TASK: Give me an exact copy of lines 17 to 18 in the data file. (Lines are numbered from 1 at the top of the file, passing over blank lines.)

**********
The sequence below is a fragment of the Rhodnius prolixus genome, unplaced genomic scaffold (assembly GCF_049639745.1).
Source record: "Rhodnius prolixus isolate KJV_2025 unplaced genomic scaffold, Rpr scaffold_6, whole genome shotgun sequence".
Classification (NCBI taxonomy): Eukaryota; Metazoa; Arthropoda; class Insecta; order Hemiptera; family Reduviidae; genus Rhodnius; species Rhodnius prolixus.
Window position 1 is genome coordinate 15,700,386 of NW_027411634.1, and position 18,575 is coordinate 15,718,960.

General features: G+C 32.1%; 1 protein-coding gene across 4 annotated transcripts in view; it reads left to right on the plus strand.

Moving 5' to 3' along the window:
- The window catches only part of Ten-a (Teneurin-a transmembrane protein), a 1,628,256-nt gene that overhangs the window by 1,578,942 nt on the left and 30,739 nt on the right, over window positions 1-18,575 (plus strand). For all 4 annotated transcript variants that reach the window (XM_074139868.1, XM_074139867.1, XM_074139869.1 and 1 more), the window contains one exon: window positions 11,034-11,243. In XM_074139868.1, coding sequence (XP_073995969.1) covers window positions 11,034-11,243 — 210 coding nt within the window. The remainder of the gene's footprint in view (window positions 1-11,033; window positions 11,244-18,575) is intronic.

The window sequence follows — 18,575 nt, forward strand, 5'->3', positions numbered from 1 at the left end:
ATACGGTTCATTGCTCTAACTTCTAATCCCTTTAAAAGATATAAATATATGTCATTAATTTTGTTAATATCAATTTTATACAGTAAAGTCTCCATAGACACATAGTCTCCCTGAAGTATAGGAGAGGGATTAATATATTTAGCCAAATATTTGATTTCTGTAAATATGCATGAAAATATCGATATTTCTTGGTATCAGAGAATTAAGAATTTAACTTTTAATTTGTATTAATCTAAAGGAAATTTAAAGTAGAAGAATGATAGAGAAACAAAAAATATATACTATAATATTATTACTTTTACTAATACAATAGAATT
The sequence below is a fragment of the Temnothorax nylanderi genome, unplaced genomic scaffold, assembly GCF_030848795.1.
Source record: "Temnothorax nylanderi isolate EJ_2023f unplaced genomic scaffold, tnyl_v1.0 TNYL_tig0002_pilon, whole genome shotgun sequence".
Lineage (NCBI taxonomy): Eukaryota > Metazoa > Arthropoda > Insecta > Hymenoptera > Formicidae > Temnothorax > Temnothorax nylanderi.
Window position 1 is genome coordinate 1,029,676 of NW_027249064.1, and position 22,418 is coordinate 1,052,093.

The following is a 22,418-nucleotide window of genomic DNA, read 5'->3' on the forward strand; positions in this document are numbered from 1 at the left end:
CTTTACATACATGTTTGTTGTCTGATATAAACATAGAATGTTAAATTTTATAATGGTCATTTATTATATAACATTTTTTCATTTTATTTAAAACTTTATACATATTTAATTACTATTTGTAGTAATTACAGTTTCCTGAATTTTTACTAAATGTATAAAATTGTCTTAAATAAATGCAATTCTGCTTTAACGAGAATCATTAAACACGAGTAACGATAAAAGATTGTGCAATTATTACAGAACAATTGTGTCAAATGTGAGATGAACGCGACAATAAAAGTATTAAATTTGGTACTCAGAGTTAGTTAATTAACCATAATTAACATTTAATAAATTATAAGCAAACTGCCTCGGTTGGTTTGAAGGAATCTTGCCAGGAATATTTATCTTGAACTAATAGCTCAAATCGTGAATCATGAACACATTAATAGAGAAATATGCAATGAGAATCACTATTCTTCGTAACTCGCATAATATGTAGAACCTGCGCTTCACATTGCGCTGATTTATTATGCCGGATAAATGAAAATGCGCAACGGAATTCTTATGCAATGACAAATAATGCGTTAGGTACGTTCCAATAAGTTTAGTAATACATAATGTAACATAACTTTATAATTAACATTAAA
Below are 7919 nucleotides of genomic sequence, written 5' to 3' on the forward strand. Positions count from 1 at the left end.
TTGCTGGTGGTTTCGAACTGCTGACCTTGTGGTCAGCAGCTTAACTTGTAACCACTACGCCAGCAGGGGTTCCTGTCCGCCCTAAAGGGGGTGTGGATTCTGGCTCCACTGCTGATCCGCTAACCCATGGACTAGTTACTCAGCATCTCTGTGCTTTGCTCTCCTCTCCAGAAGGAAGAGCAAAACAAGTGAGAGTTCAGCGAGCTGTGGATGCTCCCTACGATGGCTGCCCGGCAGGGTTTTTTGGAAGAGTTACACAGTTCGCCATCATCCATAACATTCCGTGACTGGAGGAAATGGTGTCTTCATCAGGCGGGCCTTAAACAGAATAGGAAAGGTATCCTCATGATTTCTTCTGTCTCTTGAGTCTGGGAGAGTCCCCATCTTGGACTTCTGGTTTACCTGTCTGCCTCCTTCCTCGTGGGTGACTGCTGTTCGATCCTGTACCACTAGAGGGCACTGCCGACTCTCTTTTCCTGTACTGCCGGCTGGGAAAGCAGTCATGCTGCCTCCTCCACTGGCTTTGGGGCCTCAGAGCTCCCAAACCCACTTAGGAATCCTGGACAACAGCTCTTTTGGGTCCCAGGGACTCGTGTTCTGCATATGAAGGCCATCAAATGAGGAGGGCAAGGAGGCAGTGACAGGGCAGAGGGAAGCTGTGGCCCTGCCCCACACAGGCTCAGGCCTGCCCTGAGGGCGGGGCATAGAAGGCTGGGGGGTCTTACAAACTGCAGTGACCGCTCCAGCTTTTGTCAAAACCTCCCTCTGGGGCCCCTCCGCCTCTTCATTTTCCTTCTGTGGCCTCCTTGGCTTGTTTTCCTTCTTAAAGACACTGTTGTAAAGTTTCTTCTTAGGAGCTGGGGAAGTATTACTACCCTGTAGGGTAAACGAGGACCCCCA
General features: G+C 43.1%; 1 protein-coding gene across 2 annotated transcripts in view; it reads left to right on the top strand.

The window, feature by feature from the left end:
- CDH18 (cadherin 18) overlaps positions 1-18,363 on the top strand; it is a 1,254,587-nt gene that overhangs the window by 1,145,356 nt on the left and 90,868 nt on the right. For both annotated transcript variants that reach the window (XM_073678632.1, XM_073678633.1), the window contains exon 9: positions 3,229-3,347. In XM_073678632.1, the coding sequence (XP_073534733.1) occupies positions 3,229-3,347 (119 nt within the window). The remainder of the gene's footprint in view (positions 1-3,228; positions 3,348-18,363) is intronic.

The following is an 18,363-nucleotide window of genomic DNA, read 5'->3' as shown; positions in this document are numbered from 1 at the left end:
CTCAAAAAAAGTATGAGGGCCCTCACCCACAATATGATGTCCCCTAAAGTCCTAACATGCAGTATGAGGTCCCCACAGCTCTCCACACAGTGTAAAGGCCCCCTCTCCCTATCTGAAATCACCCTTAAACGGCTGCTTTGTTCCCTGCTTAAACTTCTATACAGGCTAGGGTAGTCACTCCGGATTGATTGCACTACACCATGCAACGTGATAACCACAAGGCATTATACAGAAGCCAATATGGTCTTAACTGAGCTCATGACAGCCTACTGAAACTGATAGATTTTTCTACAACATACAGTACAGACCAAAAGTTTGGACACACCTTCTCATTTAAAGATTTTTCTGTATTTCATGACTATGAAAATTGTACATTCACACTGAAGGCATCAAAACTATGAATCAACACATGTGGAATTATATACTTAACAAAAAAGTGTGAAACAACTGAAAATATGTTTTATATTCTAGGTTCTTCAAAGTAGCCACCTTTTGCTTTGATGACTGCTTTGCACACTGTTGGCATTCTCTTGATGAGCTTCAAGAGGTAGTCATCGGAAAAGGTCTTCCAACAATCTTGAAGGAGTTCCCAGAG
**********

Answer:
TTGCTGGTGGTTTCGAACTGCTGACCTTGTGGTCAGCAGCTTAACTTGTAACCACTACGCCAGCAGGGGTTCCTGTCCGCCCTAAAGGGGGTGTGGATTCTGGCTCCACTGCTGATCCGCTAACCCATGGACTAGTTACTCAGCATCTCTGTGCTTTGCTCTCCTCTCCAGAAGGAAGAGCAAAACAAGTGAGAGTTCAGCGAGCTGTGGATGCTCCCTACGATGGCTGCCCGGCAGGGTTTTTTGGAAGAGTTACACAGTTCGCCATCATCCATAACATTCCGTGACTGGAGGAAATGGTGTCTTCATCAGGCGGGCCTTAAACAGAATAGGAAAGGTATCCTCATGATTTCTTCTGTCTCTTGAGTCTGGGAGAGTCCCCATCTTGGACTTCTGGTTTACCTGTCTGCCTCCTTCCTCGTGGGTGACTGCTGTTCGATCCTGTACCACTAGAGGGCACTGCCGACTCTCTTTTCCTGTACTGCCGGCTGGGAAAGCAGTCATGCTGCCTCCTCCACTGGCTTTGGGGCCTCAGAGCTCCCAAACCCACTTAGGAATCCTGGACAACAGCTCTTTTGGGTCCCAGGGACTCGTGTTCTGCATATGAAGGCCATCAAATGAGGAGGGCAAGGAGGCAGTGACAGGGCAGAGGGAAGCTGTGGCCCTGCCCCACACAGGCTCAGGCCTGCCCTGAGGGCGGGGCATAGAAGGCTGGGGGGTCTTACAAACTGCAGTGACCGCTCCAGCTTTTGTCAAAACCTCCCTCTGGGGCCCCTCCGCCTCTTCATTTTCCTTCTGTGGCCTCCTTGGCTTGTTTTCCTTCTTAAAGACACTGTTGTAAAGTTTCTTCTTAGGAGCTGGGGAAGTATTACTACCCTGTAGGGTAAACGAGGACCCCCA
General features: G+C 43.1%; 1 protein-coding gene across 2 annotated transcripts in view; it reads left to right on the top strand.